“All information about the event is in Georgian, while 90 per cent of the Azerbaijani population here can’t understand it. For this reason, fewer people join the event every year. Locals cannot feel like the celebration is dedicated to them,” Bayramova concluded.
Ethnic Azerbaijanis make up more than six per cent of Georgia’s population and mostly live in the Kvemo Kartli region, although some do live in other areas including the capital Tbilisi.
Tamta Mikeldaze, equality policy programme director at the Human Rights and Monitoring Centre (EMC), said that the community experienced a low level of social inclusion and political representation. She said that the state often seemed to view ethnic minorities as a security risk, which threatened any process of integration.
She also described a “folklorisation policy” that presented the culture of ethnic minorities “in a very superficial and romantic way”.
“Nowruz is a typical example of folklorisation, when government officials visit this region, make statements and expect minorities to accept their presence there,” she continued. “These statements are apolitical, drained from any idea and strategic plan on how to improve the lives of ethnic minorities in Georgia. Sometimes it even takes the form of kitsch.”
Tinatin Gogheliani, head of the department for civil integration at the ministry for reconciliation and civic equality, acknowledged that the inclusion of ethnic minorities remained a challenge, but said that there had been significant progress in recent years.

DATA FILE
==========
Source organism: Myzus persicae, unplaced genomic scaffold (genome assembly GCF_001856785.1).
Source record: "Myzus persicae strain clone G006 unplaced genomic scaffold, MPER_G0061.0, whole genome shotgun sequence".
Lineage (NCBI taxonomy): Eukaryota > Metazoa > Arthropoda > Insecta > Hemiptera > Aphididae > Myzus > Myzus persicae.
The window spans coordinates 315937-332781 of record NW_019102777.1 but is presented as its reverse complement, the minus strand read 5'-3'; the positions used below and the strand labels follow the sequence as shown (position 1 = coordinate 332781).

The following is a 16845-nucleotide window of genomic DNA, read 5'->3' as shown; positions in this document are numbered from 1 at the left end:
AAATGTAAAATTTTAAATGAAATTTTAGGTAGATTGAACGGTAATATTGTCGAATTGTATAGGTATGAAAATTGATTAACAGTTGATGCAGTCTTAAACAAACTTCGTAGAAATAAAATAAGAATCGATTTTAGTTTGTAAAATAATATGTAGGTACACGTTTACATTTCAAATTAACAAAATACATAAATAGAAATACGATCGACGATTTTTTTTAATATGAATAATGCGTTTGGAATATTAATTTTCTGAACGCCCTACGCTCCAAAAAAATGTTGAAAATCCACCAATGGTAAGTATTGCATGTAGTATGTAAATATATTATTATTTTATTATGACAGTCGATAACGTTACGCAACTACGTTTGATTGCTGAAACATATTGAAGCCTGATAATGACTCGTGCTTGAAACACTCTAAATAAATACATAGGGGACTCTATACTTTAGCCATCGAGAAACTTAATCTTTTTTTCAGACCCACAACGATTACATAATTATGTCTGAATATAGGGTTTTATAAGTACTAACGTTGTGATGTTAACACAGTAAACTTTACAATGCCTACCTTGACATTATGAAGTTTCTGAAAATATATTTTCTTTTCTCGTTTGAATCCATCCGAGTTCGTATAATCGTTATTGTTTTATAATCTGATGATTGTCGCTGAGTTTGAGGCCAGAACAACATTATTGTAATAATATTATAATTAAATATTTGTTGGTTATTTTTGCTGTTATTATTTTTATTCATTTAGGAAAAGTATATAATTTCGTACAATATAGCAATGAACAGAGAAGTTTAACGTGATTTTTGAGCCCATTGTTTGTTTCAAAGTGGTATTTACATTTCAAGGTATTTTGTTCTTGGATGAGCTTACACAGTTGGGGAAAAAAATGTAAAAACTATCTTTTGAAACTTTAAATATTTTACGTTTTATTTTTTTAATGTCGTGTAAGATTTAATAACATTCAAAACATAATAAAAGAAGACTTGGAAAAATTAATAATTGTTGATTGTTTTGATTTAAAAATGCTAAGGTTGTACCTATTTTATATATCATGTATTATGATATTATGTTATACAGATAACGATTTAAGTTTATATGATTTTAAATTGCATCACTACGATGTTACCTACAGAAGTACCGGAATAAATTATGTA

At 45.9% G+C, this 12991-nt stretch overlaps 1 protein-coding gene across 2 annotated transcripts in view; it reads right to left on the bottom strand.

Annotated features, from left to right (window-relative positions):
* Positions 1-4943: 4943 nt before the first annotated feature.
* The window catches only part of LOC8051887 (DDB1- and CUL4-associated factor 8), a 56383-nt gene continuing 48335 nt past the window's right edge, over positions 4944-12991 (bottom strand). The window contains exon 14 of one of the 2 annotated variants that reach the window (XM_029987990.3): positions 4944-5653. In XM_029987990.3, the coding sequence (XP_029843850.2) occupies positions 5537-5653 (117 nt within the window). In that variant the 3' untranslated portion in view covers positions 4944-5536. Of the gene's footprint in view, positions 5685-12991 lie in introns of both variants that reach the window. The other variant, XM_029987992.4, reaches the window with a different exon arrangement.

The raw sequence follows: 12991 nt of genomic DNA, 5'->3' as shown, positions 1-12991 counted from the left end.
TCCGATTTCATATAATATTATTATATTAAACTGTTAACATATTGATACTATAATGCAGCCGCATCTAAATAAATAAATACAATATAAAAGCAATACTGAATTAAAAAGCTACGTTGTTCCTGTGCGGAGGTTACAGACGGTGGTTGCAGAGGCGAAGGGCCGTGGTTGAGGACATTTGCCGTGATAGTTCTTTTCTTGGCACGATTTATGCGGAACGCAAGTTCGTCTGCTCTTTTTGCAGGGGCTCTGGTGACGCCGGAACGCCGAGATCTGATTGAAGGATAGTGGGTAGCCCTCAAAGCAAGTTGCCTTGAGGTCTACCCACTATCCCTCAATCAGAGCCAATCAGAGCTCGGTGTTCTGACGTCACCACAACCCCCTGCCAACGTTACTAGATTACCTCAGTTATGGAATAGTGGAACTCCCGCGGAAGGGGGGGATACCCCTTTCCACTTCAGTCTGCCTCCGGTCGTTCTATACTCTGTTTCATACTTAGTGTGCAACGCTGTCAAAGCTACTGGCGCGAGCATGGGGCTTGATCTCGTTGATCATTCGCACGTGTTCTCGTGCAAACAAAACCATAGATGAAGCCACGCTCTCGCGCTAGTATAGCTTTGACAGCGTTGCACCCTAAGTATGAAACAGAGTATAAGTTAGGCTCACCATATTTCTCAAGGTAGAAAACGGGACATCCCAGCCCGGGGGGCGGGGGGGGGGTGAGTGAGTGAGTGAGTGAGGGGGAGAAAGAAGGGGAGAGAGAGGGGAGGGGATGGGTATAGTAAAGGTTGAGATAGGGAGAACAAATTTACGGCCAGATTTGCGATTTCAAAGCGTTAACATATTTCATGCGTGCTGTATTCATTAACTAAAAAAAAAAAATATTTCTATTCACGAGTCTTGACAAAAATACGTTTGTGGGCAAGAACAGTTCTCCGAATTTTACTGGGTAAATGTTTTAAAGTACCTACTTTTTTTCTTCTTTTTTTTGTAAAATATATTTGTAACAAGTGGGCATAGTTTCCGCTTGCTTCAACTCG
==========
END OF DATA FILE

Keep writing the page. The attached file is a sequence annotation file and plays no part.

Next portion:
“The state’s priority is to support the rights of ethnic minorities, ensure equality and their complete integration and active involvement in society. On the other hand, it is important that we keep their cultural identity and popularise their culture,” Gogheliani continued.
She cited the state strategy on civil equality and integration’s 2015-2020 action plan, which includes issues such as political engagement and access to higher education.
“The situation cannot change radically in few years. It is a fact, anyone can confirm it and it is impossible not to see that the process leads in the right direction.”
One issue that hampers integration is the marked level of gender equality in the community. Mariam Gvidiani, from the Public Defender of Georgia’s gender department in Marneuli, said that while the rights of women were violated all over Georgia, the worst conditions were found in the Kvemo Kartli region.
Early marriage is a particular problem. Georgia outlawed early marriages in 2017, although they still continue. According to the latest report by the Public Defender of Georgia, 115 cases of early marriage were recorded in Georgia in 2018. In addition, 715 girls and 23 boys became parents that year.
These statistics are unreliable, however, and the figures are likely to be higher. Gvidiani said that most cases of child marriage originated in this region.
“Girls are not considered a priority for the family. There is more focus on boys. Often, the family of a teenage girl arranges the marriage and engagement without even asking her opinion. However… they try to find a boy from a wealthy family to guarantee a better life for their girls.”